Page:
RM: And tracking yourself through time, and the duration that it takes and the smaller increments of your attention as you move through different environments. All of that felt analogous to dance-making. And then of course, it actually does seem to activate the brain and creativity in a specific way, because you’re active in your body.
SR: Are you literally finding all the green ones and eating them?
RM: Yes, she loves the green ones!
CLR: I’m helping.
SR: I think after being in an environment like the Cunningham company where decisions are made from top down and there’s a really specific, finite aspect of the work that you’re involved in — we just were interested in exploring other things. Bringing in other people’s agency, and responding to environments that were complex or changing, felt liberating and felt like something to explore that was outside of the very large shadow of Merce Cunningham.
CLR: The overall practice of Desire Lines starts at first during a residency you had in Water Mill. You’re outside, you begin a “noticing” practice, it’s informed by being in Marfa and being attuned to Anna Halprin and that whole body of work, much of which is outside and site-specific. And then you do it in Madison Square Park, which is also outside. So then when you move it to SFMOMA for RETROFIT, which is very much inside and is a pristine white space —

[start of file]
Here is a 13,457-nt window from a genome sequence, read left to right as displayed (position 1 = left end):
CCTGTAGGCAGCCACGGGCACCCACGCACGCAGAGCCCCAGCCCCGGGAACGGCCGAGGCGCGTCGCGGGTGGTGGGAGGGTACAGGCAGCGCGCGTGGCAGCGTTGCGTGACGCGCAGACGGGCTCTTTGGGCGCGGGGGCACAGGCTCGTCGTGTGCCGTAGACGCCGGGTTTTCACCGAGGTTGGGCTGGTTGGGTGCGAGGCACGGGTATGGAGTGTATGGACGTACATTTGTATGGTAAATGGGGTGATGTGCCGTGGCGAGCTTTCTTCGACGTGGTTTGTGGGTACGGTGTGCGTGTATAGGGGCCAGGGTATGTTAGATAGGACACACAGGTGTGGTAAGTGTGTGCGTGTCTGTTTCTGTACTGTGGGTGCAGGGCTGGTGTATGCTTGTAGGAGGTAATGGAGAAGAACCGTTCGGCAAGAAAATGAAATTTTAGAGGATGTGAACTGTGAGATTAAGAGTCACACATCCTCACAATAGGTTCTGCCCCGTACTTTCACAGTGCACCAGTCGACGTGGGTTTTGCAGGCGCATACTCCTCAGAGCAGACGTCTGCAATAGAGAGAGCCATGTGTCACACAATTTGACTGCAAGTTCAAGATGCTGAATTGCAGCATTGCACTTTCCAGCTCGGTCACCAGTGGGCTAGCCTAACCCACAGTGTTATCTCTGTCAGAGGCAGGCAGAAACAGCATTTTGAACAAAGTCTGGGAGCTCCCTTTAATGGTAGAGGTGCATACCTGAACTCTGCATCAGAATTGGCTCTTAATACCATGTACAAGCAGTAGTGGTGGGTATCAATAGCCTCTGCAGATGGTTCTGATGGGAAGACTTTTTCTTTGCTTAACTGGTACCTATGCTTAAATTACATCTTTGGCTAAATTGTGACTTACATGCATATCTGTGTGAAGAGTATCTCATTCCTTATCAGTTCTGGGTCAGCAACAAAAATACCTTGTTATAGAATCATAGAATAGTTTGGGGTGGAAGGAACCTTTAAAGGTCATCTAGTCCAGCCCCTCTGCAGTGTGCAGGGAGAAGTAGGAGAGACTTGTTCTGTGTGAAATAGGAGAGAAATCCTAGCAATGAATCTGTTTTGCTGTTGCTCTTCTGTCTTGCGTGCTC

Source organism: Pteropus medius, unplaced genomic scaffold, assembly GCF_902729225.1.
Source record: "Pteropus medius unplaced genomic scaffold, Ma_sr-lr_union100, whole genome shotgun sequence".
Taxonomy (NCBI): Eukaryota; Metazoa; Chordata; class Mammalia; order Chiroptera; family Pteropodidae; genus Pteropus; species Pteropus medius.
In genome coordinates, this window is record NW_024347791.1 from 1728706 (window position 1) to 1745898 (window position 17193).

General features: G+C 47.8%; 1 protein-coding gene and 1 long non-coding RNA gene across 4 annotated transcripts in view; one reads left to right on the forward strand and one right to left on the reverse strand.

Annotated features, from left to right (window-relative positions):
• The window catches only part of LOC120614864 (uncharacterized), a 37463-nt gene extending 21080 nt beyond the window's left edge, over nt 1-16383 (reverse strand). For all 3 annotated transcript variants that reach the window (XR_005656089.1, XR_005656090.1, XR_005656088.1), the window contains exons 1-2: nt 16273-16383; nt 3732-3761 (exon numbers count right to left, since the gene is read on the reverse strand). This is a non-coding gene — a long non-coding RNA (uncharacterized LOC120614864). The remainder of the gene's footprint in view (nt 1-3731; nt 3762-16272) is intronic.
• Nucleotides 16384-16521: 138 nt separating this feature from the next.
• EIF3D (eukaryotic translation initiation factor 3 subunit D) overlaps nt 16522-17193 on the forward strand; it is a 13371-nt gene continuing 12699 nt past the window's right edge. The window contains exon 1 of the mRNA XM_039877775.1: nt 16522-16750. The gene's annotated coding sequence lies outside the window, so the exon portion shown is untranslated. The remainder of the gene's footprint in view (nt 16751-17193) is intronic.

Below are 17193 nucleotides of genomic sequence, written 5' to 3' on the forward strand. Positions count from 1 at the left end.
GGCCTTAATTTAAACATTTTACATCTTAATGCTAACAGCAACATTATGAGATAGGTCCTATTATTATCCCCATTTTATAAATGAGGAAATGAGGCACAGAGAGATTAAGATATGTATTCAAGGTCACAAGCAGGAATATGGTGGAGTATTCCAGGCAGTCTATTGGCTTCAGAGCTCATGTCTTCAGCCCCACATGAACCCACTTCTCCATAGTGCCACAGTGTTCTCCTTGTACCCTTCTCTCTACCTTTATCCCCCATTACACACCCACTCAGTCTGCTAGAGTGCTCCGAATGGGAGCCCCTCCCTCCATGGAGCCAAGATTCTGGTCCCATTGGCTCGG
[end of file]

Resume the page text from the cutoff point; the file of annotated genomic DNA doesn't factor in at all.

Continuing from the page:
SR: Yeah, it was the first time we’d ever done anything like that.
CLR: — what are the negotiations that are necessary for that, and can you say it’s site-specific if it’s in a white box in a museum?
RM: I don’t think we used the word “site-specific”— everything that I’ve ever made, even if it’s in a theater, I would say it’s site-specific, in the sense that it’s made for that particular place; it’s responding to the features of the space, its history and its surrounding culture.